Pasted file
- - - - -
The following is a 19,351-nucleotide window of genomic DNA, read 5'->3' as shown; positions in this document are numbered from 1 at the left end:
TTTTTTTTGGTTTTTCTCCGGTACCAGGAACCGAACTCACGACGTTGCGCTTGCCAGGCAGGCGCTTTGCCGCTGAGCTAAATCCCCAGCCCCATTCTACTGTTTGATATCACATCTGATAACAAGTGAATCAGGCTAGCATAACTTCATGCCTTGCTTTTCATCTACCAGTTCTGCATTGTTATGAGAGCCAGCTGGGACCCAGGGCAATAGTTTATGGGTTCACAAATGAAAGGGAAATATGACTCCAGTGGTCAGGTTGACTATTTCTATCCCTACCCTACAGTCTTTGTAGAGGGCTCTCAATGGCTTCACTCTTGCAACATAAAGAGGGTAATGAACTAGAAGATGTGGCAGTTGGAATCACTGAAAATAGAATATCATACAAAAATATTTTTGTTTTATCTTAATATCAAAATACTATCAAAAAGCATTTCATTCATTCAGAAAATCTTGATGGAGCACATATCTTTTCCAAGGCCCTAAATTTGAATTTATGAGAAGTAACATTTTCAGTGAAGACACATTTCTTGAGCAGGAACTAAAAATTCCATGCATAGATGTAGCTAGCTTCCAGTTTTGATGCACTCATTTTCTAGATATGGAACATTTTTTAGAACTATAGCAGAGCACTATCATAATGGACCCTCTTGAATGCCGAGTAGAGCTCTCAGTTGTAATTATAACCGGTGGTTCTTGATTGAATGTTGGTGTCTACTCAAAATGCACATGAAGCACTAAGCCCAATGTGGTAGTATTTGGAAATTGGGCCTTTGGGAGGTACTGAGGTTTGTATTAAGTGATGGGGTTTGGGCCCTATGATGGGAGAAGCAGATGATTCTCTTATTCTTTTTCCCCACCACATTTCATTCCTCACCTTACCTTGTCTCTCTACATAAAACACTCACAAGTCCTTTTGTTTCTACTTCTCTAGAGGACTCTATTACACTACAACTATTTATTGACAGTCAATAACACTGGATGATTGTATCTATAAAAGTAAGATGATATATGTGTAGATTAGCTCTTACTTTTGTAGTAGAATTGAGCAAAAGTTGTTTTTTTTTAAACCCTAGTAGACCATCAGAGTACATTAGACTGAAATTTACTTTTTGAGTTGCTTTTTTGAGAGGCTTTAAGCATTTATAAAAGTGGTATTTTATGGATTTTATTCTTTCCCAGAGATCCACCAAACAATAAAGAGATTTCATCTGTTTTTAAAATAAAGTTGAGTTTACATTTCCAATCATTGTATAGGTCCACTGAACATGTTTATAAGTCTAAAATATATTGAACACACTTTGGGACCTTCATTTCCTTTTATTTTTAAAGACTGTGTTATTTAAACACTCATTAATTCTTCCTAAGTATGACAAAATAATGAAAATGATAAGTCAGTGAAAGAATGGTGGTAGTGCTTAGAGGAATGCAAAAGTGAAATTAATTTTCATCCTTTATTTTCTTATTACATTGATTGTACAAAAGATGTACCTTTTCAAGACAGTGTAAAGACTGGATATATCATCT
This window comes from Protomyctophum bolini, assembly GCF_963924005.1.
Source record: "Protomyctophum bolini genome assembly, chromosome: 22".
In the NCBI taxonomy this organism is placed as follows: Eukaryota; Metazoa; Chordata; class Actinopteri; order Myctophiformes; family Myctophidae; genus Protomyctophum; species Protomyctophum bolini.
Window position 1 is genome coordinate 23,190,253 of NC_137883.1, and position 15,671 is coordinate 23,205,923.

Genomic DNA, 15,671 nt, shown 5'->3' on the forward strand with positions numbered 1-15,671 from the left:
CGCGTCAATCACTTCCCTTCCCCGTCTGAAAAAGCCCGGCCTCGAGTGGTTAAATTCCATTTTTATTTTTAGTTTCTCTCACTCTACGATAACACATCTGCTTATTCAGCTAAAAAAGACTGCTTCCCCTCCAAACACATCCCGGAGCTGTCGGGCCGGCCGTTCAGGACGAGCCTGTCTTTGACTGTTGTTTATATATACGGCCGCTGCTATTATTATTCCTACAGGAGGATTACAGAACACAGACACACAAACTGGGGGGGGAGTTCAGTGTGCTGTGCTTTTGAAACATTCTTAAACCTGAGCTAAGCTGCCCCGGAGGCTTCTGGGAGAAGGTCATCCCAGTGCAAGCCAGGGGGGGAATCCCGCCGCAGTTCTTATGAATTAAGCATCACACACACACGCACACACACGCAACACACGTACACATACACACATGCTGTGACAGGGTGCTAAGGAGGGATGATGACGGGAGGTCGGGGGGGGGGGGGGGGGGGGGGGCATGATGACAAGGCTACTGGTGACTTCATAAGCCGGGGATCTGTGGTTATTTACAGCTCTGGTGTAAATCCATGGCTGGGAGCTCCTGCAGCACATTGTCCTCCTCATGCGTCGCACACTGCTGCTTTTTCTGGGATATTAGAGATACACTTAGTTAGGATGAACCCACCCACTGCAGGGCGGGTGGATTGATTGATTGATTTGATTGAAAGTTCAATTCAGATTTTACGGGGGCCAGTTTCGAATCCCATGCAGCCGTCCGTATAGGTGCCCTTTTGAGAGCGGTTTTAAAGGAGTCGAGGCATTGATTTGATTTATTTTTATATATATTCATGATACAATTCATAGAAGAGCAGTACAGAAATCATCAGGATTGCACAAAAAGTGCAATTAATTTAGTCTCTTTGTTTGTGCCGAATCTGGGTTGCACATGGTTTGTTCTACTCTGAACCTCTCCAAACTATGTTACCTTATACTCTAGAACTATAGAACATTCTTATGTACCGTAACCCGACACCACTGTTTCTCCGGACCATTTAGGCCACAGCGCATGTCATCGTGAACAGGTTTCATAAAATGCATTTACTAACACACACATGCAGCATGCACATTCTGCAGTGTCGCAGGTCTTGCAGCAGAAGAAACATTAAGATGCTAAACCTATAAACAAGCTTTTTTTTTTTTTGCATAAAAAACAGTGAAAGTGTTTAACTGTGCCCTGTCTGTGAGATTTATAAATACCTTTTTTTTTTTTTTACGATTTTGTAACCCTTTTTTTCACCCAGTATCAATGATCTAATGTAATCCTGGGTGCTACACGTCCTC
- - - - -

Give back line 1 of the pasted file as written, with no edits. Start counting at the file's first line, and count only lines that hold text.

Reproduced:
The following is a 19,351-nucleotide window of genomic DNA, read 5'->3' as shown; positions in this document are numbered from 1 at the left end: